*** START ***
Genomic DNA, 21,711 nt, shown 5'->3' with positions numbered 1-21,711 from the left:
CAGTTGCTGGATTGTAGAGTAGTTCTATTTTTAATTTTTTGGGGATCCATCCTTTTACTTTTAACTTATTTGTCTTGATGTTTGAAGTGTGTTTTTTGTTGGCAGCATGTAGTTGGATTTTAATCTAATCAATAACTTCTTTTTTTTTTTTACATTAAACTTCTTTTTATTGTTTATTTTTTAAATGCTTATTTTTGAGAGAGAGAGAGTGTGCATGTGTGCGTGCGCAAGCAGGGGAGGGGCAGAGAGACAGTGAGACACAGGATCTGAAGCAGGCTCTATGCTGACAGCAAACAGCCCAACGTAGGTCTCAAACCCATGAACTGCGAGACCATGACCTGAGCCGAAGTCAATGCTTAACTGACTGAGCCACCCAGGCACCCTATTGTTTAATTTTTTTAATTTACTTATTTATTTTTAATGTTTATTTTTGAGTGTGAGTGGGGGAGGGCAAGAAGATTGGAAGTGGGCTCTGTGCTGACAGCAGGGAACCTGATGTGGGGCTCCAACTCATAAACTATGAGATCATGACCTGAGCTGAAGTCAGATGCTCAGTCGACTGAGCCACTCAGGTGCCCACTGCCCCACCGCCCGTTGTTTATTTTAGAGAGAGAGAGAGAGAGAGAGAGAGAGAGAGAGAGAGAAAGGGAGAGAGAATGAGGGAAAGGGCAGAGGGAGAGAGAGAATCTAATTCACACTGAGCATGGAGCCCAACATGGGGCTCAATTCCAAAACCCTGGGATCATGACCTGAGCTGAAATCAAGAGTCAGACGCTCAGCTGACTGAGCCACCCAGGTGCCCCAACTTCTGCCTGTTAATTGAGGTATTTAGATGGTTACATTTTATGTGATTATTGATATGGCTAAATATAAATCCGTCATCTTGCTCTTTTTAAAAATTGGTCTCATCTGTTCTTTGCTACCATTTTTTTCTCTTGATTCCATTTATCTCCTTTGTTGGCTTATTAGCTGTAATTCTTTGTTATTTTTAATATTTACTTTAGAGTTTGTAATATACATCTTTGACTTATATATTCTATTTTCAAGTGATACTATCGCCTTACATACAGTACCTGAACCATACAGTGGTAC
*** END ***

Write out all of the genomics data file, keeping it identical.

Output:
Genomic DNA, 21,711 nt, shown 5'->3' with positions numbered 1-21,711 from the left:
CAGTTGCTGGATTGTAGAGTAGTTCTATTTTTAATTTTTTGGGGATCCATCCTTTTACTTTTAACTTATTTGTCTTGATGTTTGAAGTGTGTTTTTTGTTGGCAGCATGTAGTTGGATTTTAATCTAATCAATAACTTCTTTTTTTTTTTTACATTAAACTTCTTTTTATTGTTTATTTTTTAAATGCTTATTTTTGAGAGAGAGAGAGTGTGCATGTGTGCGTGCGCAAGCAGGGGAGGGGCAGAGAGACAGTGAGACACAGGATCTGAAGCAGGCTCTATGCTGACAGCAAACAGCCCAACGTAGGTCTCAAACCCATGAACTGCGAGACCATGACCTGAGCCGAAGTCAATGCTTAACTGACTGAGCCACCCAGGCACCCTATTGTTTAATTTTTTTAATTTACTTATTTATTTTTAATGTTTATTTTTGAGTGTGAGTGGGGGAGGGCAAGAAGATTGGAAGTGGGCTCTGTGCTGACAGCAGGGAACCTGATGTGGGGCTCCAACTCATAAACTATGAGATCATGACCTGAGCTGAAGTCAGATGCTCAGTCGACTGAGCCACTCAGGTGCCCACTGCCCCACCGCCCGTTGTTTATTTTAGAGAGAGAGAGAGAGAGAGAGAGAGAGAGAGAGAGAGAAAGGGAGAGAGAATGAGGGAAAGGGCAGAGGGAGAGAGAGAATCTAATTCACACTGAGCATGGAGCCCAACATGGGGCTCAATTCCAAAACCCTGGGATCATGACCTGAGCTGAAATCAAGAGTCAGACGCTCAGCTGACTGAGCCACCCAGGTGCCCCAACTTCTGCCTGTTAATTGAGGTATTTAGATGGTTACATTTTATGTGATTATTGATATGGCTAAATATAAATCCGTCATCTTGCTCTTTTTAAAAATTGGTCTCATCTGTTCTTTGCTACCATTTTTTTCTCTTGATTCCATTTATCTCCTTTGTTGGCTTATTAGCTGTAATTCTTTGTTATTTTTAATATTTACTTTAGAGTTTGTAATATACATCTTTGACTTATATATTCTATTTTCAAGTGATACTATCGCCTTACATACAGTACCTGAACCATACAGTGGTAC